Self-introduction Based on Object Speech

Holding an object during a speech can help nervous speakers stay calm.

Objects significant to your life and your personality help you develop an effective self-introduction speech. A self-introduction speech is a presentation where you explain elements of your life and personality to an audience. You can use an object to demonstrate parts of your life to your audience and give them a visual cue to help them remember who you are after your speech.

1 Chosen Object

An object-based self-introduction speech uses an item to suggest interesting or significant things about who you are as a person. This object can be metaphorical, such as a new mother bringing a baby bottle for her speech, or literal, such as a baseball autographed by your favorite player. The mother is not literally suggesting that the bottle is important to her, just that it represents a significant shift in her life. The sports collector may see the autograph as an important literal part of his life, where he connected to his baseball hero. Select an object that says something about you, or something to which you have a special, personal connection.

2 Departure from Object

A self-introduction speech is about you. The item should serve as a jumping off point for your personal introduction. Use it for motivation, or as a representation of elements of your life. For instance, the baseball collector could say that he was a sports fan for years, before he had the opportunity to meet his favorite baseball hero. He could describe ways that meeting his hero changed his life, such as giving him the inspiration to chase his own dreams or teaching him that great people are just people. Ask yourself how your object changed your life, or your perspective of other people.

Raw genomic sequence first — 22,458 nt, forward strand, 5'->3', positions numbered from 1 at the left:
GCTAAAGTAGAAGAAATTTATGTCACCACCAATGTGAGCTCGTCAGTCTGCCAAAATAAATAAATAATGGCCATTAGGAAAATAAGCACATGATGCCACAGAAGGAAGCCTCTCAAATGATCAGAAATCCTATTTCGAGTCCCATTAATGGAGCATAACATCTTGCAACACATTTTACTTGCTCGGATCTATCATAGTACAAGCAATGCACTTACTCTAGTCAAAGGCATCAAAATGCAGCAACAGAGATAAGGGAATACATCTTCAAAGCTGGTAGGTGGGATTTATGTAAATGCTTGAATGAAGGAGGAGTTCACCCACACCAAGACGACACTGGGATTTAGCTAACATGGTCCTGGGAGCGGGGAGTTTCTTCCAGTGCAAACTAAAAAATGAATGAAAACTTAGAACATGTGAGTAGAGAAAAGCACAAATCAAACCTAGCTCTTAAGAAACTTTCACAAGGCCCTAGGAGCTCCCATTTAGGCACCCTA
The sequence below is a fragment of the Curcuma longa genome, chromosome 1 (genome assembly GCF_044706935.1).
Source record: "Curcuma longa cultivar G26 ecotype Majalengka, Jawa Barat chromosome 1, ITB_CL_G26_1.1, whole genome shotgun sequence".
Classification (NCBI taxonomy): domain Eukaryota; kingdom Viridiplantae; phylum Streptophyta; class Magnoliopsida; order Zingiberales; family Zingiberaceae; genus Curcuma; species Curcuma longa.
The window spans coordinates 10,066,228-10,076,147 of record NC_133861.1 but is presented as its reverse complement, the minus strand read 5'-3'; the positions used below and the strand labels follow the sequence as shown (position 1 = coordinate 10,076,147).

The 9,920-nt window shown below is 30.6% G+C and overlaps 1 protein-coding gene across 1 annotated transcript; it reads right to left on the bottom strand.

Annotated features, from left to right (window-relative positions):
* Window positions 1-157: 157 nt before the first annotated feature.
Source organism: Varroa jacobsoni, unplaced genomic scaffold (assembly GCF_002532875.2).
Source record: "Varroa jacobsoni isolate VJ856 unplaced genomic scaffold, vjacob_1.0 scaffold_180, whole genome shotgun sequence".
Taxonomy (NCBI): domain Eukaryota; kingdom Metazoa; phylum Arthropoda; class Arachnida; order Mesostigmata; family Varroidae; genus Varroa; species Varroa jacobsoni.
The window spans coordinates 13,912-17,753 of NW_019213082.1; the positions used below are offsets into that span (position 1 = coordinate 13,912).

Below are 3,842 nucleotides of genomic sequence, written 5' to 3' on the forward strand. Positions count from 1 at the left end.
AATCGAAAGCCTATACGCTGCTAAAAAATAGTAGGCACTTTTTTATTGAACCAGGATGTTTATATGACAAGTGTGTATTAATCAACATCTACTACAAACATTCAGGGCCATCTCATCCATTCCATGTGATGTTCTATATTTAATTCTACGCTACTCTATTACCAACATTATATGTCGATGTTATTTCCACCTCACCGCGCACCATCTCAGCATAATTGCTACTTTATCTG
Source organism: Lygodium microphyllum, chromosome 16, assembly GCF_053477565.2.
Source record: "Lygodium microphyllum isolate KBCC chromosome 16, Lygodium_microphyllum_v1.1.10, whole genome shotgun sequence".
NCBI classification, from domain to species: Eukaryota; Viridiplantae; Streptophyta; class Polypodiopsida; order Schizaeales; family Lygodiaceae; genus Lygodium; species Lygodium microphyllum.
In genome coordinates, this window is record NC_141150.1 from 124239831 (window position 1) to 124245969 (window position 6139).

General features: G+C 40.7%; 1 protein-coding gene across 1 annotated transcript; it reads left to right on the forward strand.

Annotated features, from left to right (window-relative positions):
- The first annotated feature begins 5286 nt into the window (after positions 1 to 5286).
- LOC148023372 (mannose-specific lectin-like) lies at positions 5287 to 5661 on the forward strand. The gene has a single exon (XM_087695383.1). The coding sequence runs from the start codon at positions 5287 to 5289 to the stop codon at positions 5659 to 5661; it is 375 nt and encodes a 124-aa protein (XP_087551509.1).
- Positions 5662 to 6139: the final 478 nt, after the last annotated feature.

3 Personal Information

Self-introduction speeches should contain personal information about who you are and how you see the world. Look for elements of your personality that are interesting or important to you, and include them in your speech. As an example, your audience may not care if you watch five baseball games a week, but they may care that you learned leadership skills on your high school baseball team because you refused to let your team give up, even when you were far behind in the score.

4 Specifics

A short self-introduction speech should last between 30 and 60 seconds. Longer speeches should take between two minutes and four minutes. If you have a specific time allotment for your speech, use that as your guide for how long you should take. Develop a creative opening introduction that uses your object and explains its significance. Write a clever conclusion that returns your speech to your object. Use the middle section of your speech to provide information about yourself to your audience. For example, you may start the story of how you got your autograph in your introduction and leave the moral lesson you learned from the experience to your conclusion.

Kristyn Hammond has been teaching freshman college composition at the university level since 2010. She has experience teaching developmental writing, freshman composition, and freshman composition and research. She currently resides in Central Texas where she works for a small university in the Texas A&M system of schools.